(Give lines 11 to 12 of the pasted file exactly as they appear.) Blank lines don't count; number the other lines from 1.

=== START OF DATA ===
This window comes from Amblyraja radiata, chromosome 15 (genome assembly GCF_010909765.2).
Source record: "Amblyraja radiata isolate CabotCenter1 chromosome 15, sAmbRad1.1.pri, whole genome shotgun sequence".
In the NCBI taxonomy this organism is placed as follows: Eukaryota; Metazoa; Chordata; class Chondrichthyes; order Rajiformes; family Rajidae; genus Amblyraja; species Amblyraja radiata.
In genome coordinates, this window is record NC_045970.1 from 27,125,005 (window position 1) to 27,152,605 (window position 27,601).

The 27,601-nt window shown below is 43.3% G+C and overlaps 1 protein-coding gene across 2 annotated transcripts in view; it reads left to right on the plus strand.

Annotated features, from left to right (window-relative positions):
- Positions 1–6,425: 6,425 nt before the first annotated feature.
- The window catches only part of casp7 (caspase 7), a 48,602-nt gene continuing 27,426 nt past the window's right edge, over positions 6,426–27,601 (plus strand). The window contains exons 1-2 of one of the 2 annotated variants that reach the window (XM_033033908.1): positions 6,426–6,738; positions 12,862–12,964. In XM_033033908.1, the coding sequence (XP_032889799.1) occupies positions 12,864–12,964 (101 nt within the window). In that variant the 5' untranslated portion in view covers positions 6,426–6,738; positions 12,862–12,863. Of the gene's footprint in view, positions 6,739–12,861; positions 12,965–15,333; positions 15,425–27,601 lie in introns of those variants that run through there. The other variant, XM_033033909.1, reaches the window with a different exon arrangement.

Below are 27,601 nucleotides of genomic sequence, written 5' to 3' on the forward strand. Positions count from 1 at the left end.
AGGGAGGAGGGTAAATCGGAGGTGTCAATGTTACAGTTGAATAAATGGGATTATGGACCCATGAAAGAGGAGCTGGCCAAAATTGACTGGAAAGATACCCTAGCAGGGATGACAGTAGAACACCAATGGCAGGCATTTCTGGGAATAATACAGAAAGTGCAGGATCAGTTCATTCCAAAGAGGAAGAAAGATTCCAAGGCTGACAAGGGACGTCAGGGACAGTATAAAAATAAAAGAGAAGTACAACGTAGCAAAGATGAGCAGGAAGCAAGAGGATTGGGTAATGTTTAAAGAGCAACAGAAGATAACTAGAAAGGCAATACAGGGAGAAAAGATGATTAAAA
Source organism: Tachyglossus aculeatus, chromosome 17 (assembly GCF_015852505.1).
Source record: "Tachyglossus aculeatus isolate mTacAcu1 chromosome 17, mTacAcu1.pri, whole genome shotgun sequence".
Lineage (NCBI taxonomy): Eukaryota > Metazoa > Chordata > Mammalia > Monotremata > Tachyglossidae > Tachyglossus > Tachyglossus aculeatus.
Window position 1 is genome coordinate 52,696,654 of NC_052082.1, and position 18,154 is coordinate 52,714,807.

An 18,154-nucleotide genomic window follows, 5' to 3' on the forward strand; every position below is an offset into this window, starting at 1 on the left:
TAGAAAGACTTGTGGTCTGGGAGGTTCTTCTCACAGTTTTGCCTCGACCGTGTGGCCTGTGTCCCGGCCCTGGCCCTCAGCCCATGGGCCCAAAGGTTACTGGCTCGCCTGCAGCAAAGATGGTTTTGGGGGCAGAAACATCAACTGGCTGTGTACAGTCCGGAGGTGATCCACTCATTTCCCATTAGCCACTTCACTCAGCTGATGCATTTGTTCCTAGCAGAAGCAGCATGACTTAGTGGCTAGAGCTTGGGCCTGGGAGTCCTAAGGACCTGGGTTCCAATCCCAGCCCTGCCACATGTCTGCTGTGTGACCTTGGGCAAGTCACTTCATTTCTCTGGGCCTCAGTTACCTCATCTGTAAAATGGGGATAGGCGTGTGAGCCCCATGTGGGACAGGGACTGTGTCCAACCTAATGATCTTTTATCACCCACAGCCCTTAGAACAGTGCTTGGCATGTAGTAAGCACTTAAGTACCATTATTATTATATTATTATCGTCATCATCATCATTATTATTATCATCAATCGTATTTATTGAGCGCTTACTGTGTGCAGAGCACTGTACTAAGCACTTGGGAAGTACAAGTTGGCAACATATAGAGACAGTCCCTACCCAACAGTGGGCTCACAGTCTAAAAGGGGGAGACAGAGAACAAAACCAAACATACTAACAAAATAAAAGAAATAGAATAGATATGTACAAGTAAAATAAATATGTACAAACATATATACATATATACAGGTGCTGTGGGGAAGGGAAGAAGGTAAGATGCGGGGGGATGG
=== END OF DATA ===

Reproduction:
Source organism: Tachyglossus aculeatus, chromosome 17 (assembly GCF_015852505.1).
Source record: "Tachyglossus aculeatus isolate mTacAcu1 chromosome 17, mTacAcu1.pri, whole genome shotgun sequence".